Gov. DeSantis announces new opioid recovery program

by | Aug 3, 2022

 

  • Gov. Ron DeSantis on Wednesday announced the establishment of a first-of-its-kind substance abuse program to help alleviate the state’s ongoing opioid crisis
  • The program will be coordinated through the Department of Health, Department of Children and Families, and the Agency for Health Care Administration 
  • Dr. Courtney Phillips will be the first Director of Opioid Recovery 
  • In July, nine people in Gadsden County died over the span of four days due to fentanyl overdoses, prompting state leaders to take measures to attenuate the issue

Gov. Ron DeSantis on Wednesday was joined by Florida health officials to announce the expansion of a new, piloted substance abuse and recovery network to disrupt the opioid epidemic.

The network of addiction care – Coordinated Opioid Recovery (CORE) – is the first of its kind in the nation, coordinated through the Department of Health, Department of Children and Families, and the Agency for Health Care Administration.

Dr. Courtney Phillips was announced as the first Statewide Director of Opioid Recovery.

“Biden’s border crisis has caused a massive infusion of drugs coming into our state,” said Governor Ron DeSantis. “This year we increased the penalties for individuals trafficking drugs in our state, and now we are giving Floridians the tools they need to break the substance abuse cycle. Substance abuse can affect any family at any time, so from education to law enforcement to treatment we are going to make sure that Floridians can take advantage of this new addiction recovery model.”

According to data from the Centers for Disease Control and Prevention, a record 107,000 Americans died from opioid overdoses and poisonings last year. Illicit fentanyl toxicity was the leading cause of mortality for American individuals between the ages of 18 and 45 in 2018, according to a FAF review of CDC data published in December 2021.

A consortium of Florida’s top leaders in early July met to discuss drug prevention strategies in Gadsden County nine people in the span of four days died after overdosing on fentanyl.

The influx of illicit drugs has led to a statewide fatal overdose count that comes close to matching 2021’s total number in just seven months.

State Surgeon General Dr. Joseph Ladapo, First Lady Casey DeSantis, Gadsden County Sheriff Morris Young, Interim Commissioner of the Florida Department of Law Enforcement (FDLE) Mark Glass, and Secretary of the Department of Children and Families Shevaun Harris collectively brought attention to the influx of counterfeit drugs entering Florida at an increased rate compared to prior years.

Through investigation, the group stated that the drugs collectively originate south of the border before being shipped to hub cities like Atlanta, then filtering to communities in North Florida.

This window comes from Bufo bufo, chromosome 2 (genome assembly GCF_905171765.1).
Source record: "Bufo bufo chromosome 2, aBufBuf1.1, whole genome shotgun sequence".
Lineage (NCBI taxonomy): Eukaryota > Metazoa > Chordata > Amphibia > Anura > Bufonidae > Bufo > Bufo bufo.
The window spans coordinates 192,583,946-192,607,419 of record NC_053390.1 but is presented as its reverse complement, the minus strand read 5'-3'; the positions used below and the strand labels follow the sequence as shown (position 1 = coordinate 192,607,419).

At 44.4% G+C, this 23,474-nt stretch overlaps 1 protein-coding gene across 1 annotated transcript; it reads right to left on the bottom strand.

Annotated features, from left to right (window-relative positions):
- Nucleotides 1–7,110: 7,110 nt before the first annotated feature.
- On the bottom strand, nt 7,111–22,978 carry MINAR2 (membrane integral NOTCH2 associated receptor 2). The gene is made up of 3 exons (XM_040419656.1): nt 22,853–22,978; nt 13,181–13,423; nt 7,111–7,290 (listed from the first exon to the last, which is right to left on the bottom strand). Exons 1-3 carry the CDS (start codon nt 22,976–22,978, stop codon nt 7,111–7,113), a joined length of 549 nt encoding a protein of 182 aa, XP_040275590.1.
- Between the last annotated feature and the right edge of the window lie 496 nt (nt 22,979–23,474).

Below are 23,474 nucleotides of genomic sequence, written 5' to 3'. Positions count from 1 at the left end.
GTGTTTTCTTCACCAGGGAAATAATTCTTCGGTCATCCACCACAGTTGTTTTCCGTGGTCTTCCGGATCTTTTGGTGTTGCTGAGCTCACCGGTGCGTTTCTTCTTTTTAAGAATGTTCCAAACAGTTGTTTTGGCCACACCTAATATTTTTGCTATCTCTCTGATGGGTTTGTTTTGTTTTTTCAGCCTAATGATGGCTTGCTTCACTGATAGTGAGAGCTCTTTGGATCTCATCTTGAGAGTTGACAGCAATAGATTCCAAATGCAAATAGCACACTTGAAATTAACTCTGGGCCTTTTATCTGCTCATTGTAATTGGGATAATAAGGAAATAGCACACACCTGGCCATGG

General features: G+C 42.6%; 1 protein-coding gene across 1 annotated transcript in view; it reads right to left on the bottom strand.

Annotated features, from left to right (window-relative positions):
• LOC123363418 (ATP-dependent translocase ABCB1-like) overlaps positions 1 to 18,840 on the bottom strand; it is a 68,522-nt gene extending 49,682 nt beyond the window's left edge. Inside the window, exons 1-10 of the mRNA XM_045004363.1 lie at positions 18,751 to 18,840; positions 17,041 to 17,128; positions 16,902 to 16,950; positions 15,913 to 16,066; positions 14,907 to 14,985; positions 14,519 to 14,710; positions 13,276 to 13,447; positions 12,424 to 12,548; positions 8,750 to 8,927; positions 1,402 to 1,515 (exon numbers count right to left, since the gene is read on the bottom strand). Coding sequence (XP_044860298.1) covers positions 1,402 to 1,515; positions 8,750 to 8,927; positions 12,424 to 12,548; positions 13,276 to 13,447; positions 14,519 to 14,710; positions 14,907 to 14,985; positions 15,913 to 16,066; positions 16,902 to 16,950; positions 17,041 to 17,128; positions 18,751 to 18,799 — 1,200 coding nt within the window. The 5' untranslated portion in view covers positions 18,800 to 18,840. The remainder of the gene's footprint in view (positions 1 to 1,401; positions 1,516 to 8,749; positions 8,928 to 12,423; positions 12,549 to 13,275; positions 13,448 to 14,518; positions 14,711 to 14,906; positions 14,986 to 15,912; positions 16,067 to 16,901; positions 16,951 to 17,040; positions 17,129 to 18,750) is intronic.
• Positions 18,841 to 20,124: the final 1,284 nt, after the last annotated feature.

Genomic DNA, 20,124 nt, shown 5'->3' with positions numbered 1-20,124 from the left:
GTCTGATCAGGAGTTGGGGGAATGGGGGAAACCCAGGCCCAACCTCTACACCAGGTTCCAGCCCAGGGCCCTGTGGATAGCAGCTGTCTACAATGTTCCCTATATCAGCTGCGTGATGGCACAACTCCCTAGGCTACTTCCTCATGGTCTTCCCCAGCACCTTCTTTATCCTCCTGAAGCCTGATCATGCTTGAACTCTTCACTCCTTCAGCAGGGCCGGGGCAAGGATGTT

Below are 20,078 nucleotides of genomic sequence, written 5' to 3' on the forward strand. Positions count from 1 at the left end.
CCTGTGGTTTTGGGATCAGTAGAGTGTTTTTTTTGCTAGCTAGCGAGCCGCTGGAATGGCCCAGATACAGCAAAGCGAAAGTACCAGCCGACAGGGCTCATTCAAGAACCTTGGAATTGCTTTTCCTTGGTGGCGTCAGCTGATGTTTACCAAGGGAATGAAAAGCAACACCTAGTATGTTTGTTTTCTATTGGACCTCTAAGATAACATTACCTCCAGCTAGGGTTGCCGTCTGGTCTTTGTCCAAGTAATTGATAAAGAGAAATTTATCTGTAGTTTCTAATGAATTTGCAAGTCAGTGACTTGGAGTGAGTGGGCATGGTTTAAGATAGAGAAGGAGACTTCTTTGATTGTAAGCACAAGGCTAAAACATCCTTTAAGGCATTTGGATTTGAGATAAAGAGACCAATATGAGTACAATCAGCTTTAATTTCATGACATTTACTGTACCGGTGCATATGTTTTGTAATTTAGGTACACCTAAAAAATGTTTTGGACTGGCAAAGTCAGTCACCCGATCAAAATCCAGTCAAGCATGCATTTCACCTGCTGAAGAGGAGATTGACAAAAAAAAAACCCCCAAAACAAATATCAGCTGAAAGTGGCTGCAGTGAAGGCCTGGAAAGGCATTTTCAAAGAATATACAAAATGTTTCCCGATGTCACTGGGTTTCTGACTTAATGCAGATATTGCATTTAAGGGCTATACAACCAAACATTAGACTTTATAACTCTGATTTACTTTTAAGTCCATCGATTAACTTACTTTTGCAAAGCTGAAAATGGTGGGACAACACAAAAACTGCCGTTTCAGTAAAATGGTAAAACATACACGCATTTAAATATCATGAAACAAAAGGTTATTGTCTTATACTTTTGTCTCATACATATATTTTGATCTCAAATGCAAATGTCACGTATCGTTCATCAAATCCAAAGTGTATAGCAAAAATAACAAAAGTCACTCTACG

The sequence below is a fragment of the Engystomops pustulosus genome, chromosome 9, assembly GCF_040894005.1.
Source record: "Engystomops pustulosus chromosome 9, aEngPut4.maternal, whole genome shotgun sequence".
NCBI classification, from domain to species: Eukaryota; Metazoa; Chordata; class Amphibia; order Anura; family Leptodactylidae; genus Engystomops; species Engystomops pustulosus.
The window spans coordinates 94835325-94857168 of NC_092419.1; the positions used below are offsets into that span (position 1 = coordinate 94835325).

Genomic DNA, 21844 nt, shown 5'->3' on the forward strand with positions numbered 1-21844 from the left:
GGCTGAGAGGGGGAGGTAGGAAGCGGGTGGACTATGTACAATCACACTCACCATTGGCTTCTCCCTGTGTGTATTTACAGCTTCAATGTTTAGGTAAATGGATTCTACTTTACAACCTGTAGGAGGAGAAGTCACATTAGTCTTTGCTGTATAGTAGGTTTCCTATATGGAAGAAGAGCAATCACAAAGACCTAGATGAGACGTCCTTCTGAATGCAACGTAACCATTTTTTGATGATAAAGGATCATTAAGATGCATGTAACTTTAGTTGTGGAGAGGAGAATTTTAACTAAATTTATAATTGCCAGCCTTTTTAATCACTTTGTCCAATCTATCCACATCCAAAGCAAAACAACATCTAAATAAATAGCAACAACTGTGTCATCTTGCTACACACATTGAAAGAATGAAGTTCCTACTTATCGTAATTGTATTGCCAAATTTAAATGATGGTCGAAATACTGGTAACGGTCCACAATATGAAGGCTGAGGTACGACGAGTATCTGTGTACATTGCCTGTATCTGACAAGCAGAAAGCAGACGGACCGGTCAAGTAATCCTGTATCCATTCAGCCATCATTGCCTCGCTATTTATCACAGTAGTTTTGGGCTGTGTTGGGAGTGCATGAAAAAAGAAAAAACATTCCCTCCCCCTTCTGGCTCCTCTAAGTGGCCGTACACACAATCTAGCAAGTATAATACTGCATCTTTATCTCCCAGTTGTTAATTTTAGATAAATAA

Glass claimed that 30 percent of drugs going through lab testing protocols return counterfeit, indicating that a higher concentration of drugs entering communities poses an even larger threat to public health and safety.

“It is so vital for individuals contending with a substance use disorder to have access to the right array of services that will work for their individual needs,” said Harris on Wednesday. “When agencies, stakeholders, and partners alike come together to bolster our state’s system of care, we can ensure that Floridians have access to comprehensive services when they need it most. Today’s announcement of the implementation of the CORE Network model throughout the state is yet another example of how the DeSantis administration is leveraging our state’s resources to help families move forward with dignity on their journey of recovery.”

Attorney General Ashley Moody in July encouraged President Joe Biden to utilize executive authority or ask Congress to designate fentanyl as a weapon of mass destruction, a step that would enable various sectors of the government to more adequately tackle the issue of illegal substances crossing the border.

Should the drug be deemed a weapon of mass destruction, government agencies like the Department of Homeland Security, the Justice Department, and the Pentagon would be required to cooperate in order to work to stop the drug from entering and circulating within the United States.

“We are seeing mass incidences of overdoses, primarily fentanyl, occurring at an alarmingly exponential rate,” said Moody. “We’re seeing this because in Mexico, these drugs are being manufactured in mass quantities, and because of the open border, and the narco-traffickers who are having free reign across our border, there is plenty of supply here in the United States, and that makes it readily available and extraordinary cheap for these drug dealers to then lace it with other substances.”

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